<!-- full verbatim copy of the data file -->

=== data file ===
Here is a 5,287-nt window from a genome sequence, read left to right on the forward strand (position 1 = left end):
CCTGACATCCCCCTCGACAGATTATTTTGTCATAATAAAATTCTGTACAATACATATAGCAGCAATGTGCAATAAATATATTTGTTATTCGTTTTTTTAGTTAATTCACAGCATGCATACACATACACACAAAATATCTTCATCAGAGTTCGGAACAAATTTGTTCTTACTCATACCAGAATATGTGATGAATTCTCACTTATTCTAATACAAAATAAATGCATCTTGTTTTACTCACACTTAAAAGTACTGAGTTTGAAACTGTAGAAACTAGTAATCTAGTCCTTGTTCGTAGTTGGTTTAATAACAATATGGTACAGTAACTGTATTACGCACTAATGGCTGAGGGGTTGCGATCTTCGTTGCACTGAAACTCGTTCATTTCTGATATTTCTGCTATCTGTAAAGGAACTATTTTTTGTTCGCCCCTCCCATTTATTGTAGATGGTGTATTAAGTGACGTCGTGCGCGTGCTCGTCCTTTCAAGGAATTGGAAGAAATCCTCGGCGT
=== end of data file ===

Here is a 5,287-nt window from a genome sequence, read left to right on the forward strand (position 1 = left end):
CCTGACATCCCCCTCGACAGATTATTTTGTCATAATAAAATTCTGTACAATACATATAGCAGCAATGTGCAATAAATATATTTGTTATTCGTTTTTTTAGTTAATTCACAGCATGCATACACATACACACAAAATATCTTCATCAGAGTTCGGAACAAATTTGTTCTTACTCATACCAGAATATGTGATGAATTCTCACTTATTCTAATACAAAATAAATGCATCTTGTTTTACTCACACTTAAAAGTACTGAGTTTGAAACTGTAGAAACTAGTAATCTAGTCCTTGTTCGTAGTTGGTTTAATAACAATATGGTACAGTAACTGTATTACGCACTAATGGCTGAGGGGTTGCGATCTTCGTTGCACTGAAACTCGTTCATTTCTGATATTTCTGCTATCTGTAAAGGAACTATTTTTTGTTCGCCCCTCCCATTTATTGTAGATGGTGTATTAAGTGACGTCGTGCGCGTGCTCGTCCTTTCAAGGAATTGGAAGAAATCCTCGGCGT